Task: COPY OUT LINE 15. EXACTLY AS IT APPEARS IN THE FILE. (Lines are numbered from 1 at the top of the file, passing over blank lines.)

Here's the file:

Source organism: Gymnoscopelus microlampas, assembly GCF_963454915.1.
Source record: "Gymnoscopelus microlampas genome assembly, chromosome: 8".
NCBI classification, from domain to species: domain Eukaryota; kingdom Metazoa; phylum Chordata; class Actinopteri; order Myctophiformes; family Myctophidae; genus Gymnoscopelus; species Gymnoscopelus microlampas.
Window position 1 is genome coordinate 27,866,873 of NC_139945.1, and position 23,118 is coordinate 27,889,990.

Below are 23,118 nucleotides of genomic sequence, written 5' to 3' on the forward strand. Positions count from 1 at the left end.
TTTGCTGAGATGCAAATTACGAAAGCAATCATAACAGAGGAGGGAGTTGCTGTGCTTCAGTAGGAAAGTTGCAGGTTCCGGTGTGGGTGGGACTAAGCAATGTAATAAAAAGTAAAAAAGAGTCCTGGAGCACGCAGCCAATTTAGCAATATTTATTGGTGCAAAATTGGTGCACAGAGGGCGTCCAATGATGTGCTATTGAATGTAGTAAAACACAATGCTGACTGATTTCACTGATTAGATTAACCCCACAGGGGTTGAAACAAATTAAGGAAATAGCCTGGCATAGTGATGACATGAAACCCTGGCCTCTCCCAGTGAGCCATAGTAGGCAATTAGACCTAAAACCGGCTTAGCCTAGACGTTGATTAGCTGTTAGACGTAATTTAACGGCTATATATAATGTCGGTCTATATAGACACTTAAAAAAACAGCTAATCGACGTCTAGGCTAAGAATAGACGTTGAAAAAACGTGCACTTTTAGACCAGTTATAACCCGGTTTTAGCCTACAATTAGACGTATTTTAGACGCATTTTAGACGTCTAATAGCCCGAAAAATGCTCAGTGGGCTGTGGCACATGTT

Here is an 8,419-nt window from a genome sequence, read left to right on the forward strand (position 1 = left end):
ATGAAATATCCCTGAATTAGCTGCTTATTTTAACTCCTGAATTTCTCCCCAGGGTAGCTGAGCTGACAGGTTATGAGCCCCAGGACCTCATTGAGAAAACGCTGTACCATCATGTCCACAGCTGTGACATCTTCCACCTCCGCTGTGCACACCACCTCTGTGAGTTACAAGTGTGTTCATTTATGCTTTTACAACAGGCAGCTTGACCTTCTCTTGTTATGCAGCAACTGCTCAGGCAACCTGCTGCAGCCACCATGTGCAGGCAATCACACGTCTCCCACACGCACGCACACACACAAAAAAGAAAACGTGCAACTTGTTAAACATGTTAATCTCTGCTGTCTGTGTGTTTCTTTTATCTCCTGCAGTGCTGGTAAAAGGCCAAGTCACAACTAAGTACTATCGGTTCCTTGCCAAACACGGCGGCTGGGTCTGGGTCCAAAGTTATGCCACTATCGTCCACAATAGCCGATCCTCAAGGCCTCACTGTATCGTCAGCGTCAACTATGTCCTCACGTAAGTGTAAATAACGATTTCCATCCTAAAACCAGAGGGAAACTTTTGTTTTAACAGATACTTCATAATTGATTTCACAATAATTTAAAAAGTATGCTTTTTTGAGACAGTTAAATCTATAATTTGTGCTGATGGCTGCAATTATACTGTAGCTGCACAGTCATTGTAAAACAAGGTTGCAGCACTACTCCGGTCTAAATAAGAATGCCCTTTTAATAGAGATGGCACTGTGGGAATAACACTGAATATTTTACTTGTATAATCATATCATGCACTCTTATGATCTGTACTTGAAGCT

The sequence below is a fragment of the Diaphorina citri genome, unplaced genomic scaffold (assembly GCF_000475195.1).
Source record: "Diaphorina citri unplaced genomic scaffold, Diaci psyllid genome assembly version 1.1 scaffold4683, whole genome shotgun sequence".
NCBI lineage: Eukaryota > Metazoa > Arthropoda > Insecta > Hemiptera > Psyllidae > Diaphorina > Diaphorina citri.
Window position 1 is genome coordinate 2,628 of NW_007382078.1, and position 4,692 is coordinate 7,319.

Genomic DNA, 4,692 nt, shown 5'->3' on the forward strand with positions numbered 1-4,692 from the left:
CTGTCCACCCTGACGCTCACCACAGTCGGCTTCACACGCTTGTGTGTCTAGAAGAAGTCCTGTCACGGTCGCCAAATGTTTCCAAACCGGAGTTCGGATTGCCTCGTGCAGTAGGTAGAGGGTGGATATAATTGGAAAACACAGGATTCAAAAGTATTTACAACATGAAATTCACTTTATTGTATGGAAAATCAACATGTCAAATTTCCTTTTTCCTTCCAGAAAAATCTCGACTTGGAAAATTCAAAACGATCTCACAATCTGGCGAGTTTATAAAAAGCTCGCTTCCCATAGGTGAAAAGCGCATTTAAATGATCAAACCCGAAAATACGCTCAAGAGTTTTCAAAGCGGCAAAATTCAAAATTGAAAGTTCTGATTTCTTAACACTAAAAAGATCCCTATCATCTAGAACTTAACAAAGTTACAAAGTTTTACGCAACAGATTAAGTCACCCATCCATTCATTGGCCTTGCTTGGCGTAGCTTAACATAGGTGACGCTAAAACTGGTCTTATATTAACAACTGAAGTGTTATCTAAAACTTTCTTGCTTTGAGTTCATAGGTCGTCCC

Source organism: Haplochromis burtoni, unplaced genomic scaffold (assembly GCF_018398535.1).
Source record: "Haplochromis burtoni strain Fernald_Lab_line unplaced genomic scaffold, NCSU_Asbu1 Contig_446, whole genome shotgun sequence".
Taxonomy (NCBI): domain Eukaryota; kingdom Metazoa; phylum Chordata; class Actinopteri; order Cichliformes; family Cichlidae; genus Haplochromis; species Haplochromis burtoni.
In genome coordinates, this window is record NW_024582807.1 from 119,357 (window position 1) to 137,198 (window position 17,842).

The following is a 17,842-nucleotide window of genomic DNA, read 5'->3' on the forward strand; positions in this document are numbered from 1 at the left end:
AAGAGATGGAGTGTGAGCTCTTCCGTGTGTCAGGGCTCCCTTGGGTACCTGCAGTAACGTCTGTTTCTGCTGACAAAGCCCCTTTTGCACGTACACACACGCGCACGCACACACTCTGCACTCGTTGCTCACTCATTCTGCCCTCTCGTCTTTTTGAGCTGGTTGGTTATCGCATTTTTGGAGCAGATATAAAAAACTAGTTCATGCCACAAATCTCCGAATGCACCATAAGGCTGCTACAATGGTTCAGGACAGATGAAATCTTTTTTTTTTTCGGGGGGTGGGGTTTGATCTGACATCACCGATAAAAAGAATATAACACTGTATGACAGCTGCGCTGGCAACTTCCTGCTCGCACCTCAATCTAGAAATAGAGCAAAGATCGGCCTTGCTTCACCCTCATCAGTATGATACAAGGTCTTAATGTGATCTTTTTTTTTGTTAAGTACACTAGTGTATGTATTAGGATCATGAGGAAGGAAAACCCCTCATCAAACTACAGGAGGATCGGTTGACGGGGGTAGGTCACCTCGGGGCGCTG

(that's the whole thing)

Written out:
Source organism: Haplochromis burtoni, unplaced genomic scaffold (assembly GCF_018398535.1).